Critical Ecologies brings together fourteen contributors who engage primarily with the works of Theodor Adorno, Herbert Marcuse, Max Horkheimer, Walter Benjamin, and Jürgen Habermas. Biro divides the book into four sections: 1) Science and the Mastery of Nature 2) Critical Theory, Life, and Nature 3) Alienation and the Aesthetic 4) Critical Theory’s Moment. The connecting theme—domination of nature, humans and nonhumans—undergoes reassessment through critical theory’s contributions to the conceptualization of the nature/culture dialectic. Starting from various Frankfurt School concerns—aesthetic, scientific, spiritual, and technological, for example—each contributor calls for an updated framework for or adaptation of critical theory to address current environmental and political crises. When modified to embody historical and current struggles and issues particular to the times, through theoretical argument and case studies, the contributors illustrate how critical theory remains relevant and useful today. Engaging current environmental challenges, critical theories are regalvanized in novel and politically pragmatic ways, specifically in relation to a reiterated paradox: as human power to manipulate the biophysical world increases so does human vulnerability to the risks caused by these manipulations. Current political praxis requires change to the social and political relationships that shape current perceptions of the environment; this collection offers cognitive models that can help shape policies that affect those relationships.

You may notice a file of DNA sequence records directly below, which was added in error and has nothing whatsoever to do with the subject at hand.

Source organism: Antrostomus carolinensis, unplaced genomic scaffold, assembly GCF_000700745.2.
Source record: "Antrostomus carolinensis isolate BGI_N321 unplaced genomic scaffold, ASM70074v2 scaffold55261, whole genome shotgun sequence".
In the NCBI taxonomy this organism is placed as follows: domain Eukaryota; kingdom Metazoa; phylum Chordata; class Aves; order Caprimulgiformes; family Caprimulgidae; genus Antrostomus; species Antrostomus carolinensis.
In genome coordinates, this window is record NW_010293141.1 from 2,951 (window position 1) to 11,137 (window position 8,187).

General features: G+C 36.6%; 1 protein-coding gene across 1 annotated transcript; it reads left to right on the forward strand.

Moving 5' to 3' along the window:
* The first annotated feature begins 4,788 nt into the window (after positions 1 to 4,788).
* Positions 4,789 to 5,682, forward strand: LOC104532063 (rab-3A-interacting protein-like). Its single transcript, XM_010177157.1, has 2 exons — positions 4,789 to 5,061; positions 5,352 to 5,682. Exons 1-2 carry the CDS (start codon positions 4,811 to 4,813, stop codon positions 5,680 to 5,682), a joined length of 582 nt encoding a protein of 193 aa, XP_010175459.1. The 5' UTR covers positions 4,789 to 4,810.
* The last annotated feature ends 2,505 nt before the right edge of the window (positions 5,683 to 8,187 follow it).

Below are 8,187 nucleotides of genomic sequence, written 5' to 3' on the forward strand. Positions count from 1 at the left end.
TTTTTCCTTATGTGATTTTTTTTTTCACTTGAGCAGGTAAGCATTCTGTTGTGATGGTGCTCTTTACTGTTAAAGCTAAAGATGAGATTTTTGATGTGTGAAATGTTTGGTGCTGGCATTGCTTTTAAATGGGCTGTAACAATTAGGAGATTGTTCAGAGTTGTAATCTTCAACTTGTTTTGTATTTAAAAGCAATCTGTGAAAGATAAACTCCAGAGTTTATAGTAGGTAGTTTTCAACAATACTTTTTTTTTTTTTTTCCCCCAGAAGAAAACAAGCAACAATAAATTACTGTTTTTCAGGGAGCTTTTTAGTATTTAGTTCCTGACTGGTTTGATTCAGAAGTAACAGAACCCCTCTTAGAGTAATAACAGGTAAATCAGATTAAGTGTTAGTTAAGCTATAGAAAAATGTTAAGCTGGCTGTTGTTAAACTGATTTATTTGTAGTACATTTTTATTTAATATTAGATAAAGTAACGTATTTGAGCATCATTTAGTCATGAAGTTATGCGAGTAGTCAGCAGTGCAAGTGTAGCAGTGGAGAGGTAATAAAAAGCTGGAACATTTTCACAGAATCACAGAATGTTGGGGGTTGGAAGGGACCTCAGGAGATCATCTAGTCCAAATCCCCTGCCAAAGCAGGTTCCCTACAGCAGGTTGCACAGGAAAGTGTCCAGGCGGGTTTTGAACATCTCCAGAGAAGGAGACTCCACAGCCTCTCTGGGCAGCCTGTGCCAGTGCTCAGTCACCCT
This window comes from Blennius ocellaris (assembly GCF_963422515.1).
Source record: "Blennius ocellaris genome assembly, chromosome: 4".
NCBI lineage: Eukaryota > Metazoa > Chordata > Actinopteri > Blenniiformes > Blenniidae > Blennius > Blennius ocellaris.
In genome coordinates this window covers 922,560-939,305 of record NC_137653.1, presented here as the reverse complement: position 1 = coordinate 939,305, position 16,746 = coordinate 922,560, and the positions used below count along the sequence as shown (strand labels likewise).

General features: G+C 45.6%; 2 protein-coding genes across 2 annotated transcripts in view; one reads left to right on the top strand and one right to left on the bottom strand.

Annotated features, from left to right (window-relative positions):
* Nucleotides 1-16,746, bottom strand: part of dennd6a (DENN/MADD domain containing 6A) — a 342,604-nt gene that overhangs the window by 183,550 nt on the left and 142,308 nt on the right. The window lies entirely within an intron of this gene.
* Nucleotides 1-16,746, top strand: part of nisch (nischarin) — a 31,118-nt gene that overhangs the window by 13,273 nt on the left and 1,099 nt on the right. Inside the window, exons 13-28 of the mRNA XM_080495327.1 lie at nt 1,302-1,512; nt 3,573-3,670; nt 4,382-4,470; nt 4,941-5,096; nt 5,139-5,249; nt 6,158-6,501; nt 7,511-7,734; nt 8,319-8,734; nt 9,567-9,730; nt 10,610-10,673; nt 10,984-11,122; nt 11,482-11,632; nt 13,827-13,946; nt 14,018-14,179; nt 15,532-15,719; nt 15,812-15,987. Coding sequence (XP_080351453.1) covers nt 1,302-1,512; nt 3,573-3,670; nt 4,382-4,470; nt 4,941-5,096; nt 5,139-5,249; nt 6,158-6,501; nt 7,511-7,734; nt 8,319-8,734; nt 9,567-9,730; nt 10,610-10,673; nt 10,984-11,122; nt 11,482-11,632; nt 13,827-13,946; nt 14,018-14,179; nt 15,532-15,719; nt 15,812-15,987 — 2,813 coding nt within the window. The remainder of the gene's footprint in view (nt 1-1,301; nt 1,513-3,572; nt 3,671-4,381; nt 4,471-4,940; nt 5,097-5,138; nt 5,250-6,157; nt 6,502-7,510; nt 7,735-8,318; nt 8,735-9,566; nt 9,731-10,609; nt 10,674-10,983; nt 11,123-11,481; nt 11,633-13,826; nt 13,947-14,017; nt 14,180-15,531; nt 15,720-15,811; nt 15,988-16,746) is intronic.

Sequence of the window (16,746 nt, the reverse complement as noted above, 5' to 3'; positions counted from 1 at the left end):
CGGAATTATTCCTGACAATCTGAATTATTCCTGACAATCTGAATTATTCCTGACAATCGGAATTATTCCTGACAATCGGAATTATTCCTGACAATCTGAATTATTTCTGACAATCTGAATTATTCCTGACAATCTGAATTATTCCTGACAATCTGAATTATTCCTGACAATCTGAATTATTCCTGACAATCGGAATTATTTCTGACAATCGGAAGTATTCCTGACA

For environmental and literary critics, Critical Ecologies provides methodological frameworks in which to incorporate political ecology into literary analyses. The volume offers a range of subtle variations on debates about labour, historical changes, capitalist practices of extraction, production, marketing, and consumption, and the innovation of technologies and subsequent failure of transformative thinking to keep up with that progress. What I find refreshing about these arguments is their resistance to any retreat to radical ecology (or deep ecology), or to the other extreme, techno-fix-it models as solutions. Rather than reject human rationality wholesale, they advocate methods to push and reconfigure its current limits to disrupt unequal nature/culture power dynamics. They explore oppressive and relational political and social tensions that affect and ultimately inspire collective action to help recognize the need for far deeper attitudinal changes that would embed behavioural changes and ensure they are sustainable. Central to this understanding, and repeated throughout this collection, is how not the mastery of nature but . . . the relation between nature and man (Benjamin) has created global environmental crises.